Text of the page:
Before last Sunday, Chris Brown seemed like the rags-to-riches poster child. He popped and locked his way into the hearts of American women, and his baby face seemed to reveal a gentle and fun nice guy on the inside. I don’t think I’ve ever seen a photo of him scowling or not having fun. But we all know looks are deceiving and a person’s past is much more telling…
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Yikes — 19 million STD infections occur each year according to the Center for Disease Control’s NEW report this week. The numbers from 2007 are in and the stats are a total bummer. Gonorrhea and chlamydia, the most common STDs, recorded the largest number of known cases to date, 1.5 million according to the most recent assessment. However, the government agency thinks that’s a low estimate, and suspect that there are actually twice as many people who are carrying the infections. Agh! Unfortunately, the infections often go undiagnosed because they can be asymptomatic. While gonorrhea and chlamydia frequently come together in one big STD package, they are both cured with antibiotics. However, if someone isn’t a responsible sexy time partner and doesn’t get tested regularly, the diseases can wreak havoc and even do things jeopardize your ability to get pregnant. Since young women, age 15-34, are in the highest risk categories, it’s essential that we take care of our business! Go visit the gyno and let them smear your pap, why dontcha?! [CDC] Keep reading »
My older brother tortured me through childhood, but now he’s saving my lifestyle. According to a new study, I’m less likely to spawn thanks to my big bro. Yay, baby free forever! (Can you tell I don’t want kids?) Sheffield University researchers, who poured over birth, marriage, and death records, discovered that anyone, male or female, with an older male sibling is 5% less likely to have children than people with female older siblings. They also have children later in life and space their babies out. (Hmm, maybe we are just wiser?) On the downside, guys’ younger siblings are much more likely to be shorter. So that explains why my brother is over six foot while I’m one inch away from legally being a little person! The theory being tossed around is that first-born males took a toll on your mom back in the womb and researchers believe it has even more psychological implications on the siblings that came after. In time, I hope science will give me the go ahead to send my big bro my therapy bills. Meanwhile, I’m just grateful he’s helping me keep my curves childproof. There’s only room for one baby in this family — me! [Daily Mail]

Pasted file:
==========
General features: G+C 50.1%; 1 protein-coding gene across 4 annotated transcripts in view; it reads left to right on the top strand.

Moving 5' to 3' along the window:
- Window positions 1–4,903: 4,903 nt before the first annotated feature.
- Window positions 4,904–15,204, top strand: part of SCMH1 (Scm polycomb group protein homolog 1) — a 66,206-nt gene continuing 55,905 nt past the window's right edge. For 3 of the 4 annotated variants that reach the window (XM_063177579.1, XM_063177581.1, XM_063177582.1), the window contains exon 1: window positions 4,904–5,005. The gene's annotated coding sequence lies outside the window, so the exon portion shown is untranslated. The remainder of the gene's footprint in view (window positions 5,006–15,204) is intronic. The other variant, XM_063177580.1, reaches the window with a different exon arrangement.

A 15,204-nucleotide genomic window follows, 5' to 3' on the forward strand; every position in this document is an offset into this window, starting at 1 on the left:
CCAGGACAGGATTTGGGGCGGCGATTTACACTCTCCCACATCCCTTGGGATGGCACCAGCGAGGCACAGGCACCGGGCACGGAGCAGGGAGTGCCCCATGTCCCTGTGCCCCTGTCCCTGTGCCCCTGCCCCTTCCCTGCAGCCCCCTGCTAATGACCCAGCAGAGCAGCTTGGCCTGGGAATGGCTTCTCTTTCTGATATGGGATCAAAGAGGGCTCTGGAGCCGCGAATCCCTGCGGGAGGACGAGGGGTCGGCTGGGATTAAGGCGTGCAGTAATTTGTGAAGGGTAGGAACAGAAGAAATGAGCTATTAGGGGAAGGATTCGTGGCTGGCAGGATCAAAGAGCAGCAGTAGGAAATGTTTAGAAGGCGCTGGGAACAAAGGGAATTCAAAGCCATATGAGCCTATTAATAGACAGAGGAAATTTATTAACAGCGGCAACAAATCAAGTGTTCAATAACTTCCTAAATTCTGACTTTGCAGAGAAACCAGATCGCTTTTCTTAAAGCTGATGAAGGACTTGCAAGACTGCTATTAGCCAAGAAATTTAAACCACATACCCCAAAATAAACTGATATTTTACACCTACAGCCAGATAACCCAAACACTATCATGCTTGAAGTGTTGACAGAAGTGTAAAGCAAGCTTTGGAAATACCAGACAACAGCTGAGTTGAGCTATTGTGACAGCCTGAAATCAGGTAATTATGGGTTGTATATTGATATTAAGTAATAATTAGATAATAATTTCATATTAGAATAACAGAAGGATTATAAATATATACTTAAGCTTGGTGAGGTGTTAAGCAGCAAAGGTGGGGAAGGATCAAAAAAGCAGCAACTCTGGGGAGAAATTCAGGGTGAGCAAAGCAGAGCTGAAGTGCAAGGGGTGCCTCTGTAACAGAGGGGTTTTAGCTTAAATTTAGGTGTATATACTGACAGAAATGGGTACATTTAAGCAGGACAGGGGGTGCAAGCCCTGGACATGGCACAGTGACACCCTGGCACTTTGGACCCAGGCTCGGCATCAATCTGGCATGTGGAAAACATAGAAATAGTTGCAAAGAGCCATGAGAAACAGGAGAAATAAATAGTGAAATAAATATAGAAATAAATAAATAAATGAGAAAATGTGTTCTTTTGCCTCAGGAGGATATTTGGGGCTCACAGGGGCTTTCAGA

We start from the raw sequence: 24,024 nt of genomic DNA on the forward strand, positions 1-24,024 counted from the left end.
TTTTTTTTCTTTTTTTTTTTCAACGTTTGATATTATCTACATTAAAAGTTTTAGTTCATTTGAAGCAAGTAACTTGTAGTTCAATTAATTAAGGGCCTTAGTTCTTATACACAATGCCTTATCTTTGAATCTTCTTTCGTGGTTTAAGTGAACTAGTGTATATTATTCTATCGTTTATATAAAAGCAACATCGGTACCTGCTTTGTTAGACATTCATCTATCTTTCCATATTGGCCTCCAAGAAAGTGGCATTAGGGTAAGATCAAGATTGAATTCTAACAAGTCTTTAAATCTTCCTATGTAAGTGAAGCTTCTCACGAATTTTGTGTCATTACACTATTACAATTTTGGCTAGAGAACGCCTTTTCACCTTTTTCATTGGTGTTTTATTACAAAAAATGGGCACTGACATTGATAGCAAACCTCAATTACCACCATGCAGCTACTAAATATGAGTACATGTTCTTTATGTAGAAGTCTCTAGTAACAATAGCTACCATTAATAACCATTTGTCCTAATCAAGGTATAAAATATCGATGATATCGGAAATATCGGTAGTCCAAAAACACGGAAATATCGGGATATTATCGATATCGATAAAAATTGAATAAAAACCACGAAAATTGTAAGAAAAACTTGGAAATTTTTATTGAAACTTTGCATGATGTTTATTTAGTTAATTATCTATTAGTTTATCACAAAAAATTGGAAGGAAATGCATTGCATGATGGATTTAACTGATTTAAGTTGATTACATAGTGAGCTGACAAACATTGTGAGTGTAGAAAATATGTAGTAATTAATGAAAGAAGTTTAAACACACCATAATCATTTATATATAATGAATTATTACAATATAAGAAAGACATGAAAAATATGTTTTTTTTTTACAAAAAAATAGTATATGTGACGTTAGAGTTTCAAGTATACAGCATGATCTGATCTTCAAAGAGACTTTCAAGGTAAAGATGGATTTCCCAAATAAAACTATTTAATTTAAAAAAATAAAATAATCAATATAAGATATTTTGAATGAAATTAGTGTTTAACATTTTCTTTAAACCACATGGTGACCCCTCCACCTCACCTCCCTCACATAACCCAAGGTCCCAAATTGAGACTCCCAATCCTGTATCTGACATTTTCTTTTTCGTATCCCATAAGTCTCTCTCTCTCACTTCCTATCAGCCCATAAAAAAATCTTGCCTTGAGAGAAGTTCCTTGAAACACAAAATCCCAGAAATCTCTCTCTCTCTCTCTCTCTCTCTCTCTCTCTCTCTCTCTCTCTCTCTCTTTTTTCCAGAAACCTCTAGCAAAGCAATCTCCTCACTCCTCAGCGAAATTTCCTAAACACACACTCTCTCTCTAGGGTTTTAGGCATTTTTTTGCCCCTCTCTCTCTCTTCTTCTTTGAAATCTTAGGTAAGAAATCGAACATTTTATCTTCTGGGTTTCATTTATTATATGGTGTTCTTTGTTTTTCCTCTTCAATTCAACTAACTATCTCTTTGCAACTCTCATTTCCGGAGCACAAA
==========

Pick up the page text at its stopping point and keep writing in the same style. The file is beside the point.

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Nowadays, we modern gals are too busy to worry about spawning. It might be on some of our to do lists, but according to a 2006 survey, one in five women never have a baby. That’s double the number of childless women in 1976! While 30 years ago, 59% of women had at least three kids, now only 28% have popped that many out. The U.S. Census Bureau, who conducted the survey, speculates that societal factors, like people trying to conceive later because of careers and education, fertility rates steadily dropping since the ’80s, and a wide range of socially accepted birth control options, are all adding up to less brats, er, bundles of joy. Now you can point fingers at the empowered products of women’s lib all you want, but we’re willing to bet there’s an underlying economic issue here too. For instance, the birth rate keeps going down while college tuition keeps going up. Coincidence? We think not. Kids cost a lot more than condoms. [The Guardian]
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“What percentage of women have an orgasm during intercourse? The stats I’ve read really seem to vary, with some studies making it seem kind of rare. Is that true?” – Curious About Climaxes, Cleveland, OH
General statistics (which vary as much as your orgasms do) show a whopping 75% of women failing to reach orgasm during intercourse. 12% percent NEVER EVER achieve one, even through self-stimulation.
A lot of this has to do with knowing your body well enough to determine what turns you on and what doesn’t. I didn’t achieve my first orgasm until my mid-20’s, and didn’t find a partner I could have regular orgasms with until I was almost 30 (I’m 29 now, so you do the math).
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